President-elect Donald J. Trump’s choice of a fossil-fuel advocate and climate-change denier to head the Environmental Protection Agency comes at a moment when the American energy market has already shifted away from the most polluting fossil fuels, driven more by investors and economics than by federal regulations. Those market forces could make Mr. Trump’s promise to create at least half a million energy jobs a year in the nation’s coal mines and oil shale fields all but impossible.
The UK’s wind energy industry has surpassed another milestone, generating more than 10,000 megawatts (MW) for the first time from its fleet of onshore and offshore wind turbines. The news comes from the UK’s wind energy trade body, RenewableUK, which reported that the record of 10,104 MW was achieved between 2pm and 2:30pm on Wednesday, providing 23% of Britain’s total electricity demand at the time.
Construction is underway on 81 wind farm projects in 25 states, several of which are in Nebraska. The biggest is the Prairie Grande near O’Neill, which is expected to have 200 new turbines. “When we look at where we’re constructing these wind farms, that’s about 33 billion dollars in new investments. We see that money going to both rustbelt states and to the rural areas in this country,” Hirner said
The biggest wild card in wind’s future may be federal tax credits. A utility like Berkshire’s MidAmerican can lower its tax liability through production credits for 10 years for each project. The federal government offers a tax credit of 2.3¢ for every kilowatt-hour produced. MidAmerican’s new Iowa project alone, once finished, will generate over $29 million a year in tax credits for Berkshire. And Berkshire can use its credits for its entire company, which made $28 billion in operating income in 2015. Buffett freely admits that without the tax credit his desire to get into wind energy would have been greatly diminished.
U.S. Vice President Joe Biden said on Friday he doubted whether Donald Trump could undo much of the current administration’s record on the environment because so many green policies have firmly taken hold. Trump, who will take over as president on Jan. 20, has said he does not believe in global warming and will name a climate change skeptic, Oklahoma Attorney General Scott Pruitt, to head the Environmental Protection Agency.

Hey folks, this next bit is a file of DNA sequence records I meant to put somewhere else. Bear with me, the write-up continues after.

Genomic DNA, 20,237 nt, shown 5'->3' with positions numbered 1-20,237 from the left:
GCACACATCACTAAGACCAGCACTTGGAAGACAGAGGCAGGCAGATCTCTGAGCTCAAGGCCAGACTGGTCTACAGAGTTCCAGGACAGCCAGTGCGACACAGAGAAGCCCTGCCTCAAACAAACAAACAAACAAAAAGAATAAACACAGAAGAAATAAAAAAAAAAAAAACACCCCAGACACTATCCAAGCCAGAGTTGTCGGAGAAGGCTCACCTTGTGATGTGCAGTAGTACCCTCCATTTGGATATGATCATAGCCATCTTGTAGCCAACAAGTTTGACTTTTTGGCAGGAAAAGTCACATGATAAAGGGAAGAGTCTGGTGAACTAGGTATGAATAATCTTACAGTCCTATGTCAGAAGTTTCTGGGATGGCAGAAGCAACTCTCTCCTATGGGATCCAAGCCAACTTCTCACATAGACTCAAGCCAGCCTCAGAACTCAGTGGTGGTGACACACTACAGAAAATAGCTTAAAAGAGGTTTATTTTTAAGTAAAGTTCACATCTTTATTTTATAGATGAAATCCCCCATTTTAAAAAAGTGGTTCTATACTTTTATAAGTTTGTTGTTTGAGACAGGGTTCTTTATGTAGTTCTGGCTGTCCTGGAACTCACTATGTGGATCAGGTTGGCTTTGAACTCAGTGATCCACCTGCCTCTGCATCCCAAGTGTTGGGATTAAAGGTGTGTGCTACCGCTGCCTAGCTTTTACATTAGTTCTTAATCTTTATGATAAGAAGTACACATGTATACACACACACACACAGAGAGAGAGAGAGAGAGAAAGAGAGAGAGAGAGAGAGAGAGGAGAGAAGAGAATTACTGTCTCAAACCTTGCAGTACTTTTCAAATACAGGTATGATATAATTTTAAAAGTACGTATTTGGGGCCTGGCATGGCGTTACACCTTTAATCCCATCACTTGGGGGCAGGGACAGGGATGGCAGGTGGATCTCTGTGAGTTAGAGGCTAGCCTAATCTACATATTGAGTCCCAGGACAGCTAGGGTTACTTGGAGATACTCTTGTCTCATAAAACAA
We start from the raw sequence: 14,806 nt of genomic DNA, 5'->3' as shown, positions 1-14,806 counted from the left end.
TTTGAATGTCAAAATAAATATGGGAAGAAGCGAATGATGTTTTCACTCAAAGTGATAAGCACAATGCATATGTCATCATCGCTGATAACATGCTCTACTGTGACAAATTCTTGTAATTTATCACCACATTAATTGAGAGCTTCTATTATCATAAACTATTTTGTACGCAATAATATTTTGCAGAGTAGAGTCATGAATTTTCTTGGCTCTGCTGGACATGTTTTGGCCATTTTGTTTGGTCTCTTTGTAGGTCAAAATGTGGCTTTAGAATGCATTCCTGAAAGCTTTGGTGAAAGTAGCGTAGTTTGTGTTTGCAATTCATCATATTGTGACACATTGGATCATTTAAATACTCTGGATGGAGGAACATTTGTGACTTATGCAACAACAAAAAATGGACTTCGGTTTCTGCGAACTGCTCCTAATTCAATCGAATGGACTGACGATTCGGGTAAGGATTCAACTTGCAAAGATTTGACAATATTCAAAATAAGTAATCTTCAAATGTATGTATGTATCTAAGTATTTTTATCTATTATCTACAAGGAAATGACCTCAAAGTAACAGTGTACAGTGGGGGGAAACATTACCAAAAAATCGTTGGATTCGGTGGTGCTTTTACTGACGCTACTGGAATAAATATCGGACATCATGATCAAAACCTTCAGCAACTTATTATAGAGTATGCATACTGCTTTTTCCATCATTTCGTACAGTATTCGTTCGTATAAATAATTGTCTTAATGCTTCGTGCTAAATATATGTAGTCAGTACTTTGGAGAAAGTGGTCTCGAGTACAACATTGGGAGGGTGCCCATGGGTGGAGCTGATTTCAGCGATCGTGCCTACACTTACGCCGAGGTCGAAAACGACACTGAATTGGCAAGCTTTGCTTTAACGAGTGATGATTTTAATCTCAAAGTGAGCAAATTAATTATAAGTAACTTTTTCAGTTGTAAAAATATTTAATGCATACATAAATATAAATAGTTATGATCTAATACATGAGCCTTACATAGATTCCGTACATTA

President-elect Donald J. Trump’s transition team has circulated an unusual 74-point questionnaire at the Department of Energy that requests the names of all employees and contractors who have attended climate change policy conferences, as well as emails and documents associated with the conferences. In question after question, the document peppers Energy Department managers with pointed queries about climate science research, clean energy programs and the employees who work for those programs. More broadly, the questionnaire hints at a significant shift of emphasis at the agency toward nuclear power, and a push to commercialize the research of the Energy Department’s laboratories, long considered the crown jewels of federal science.
The League of Conservation Voters gave McMorris Rodgers a zero score in the group’s 100-point National Environmental Scorecard reflecting votes in 2015. Her lifetime pro-environment score is 4 percent with the group, which bases its findings on lawmakers’ votes on the group’s top issues including energy, global warming, public health, public lands and wildlife conservation, and spending for environmental programs. The average U.S. House score in the group’s ratings for all House members was 41 percent.
While there may be some uncertainty as to how renewable energy policy may play out in Washington over the next few years, ongoing developments at the state level demonstrate the persistent strength of policy leadership being demonstrated across the country. Just last week, Illinois legislators locked in the state’s Renewable Portfolio Standard (RPS) – by 2025, at least 25 percent of the state’s electricity needs will be met with renewable energy sources like wind and solar.
Commercial fishing companies, trade groups and seaport communities in four states have asked a court to stop the federal government from auctioning off the rights to develop a huge offshore wind farm in the Atlantic Ocean between New York and New Jersey. The petition, filed Thursday in federal court in Washington, D.C., said the plan to build as many as 194 turbines in a 127-square-mile section would hurt fishermen who now cruise the area looking for scallops and squid and others who harvest fish species including summer flounder, mackerel, black sea bass and monkfish.
One of the biggest wind energy projects under development in the U.S. got closer Thursday to securing a federal permit to kill a limited number of eagles without facing the prospect of a penalty. A final plan released by the U.S. Fish and Wildlife Service would help ensure the Chokecherry-Sierra Madre wind farm in south-central Wyoming does not kill too many bald and golden eagles with its hundreds of spinning turbine blades.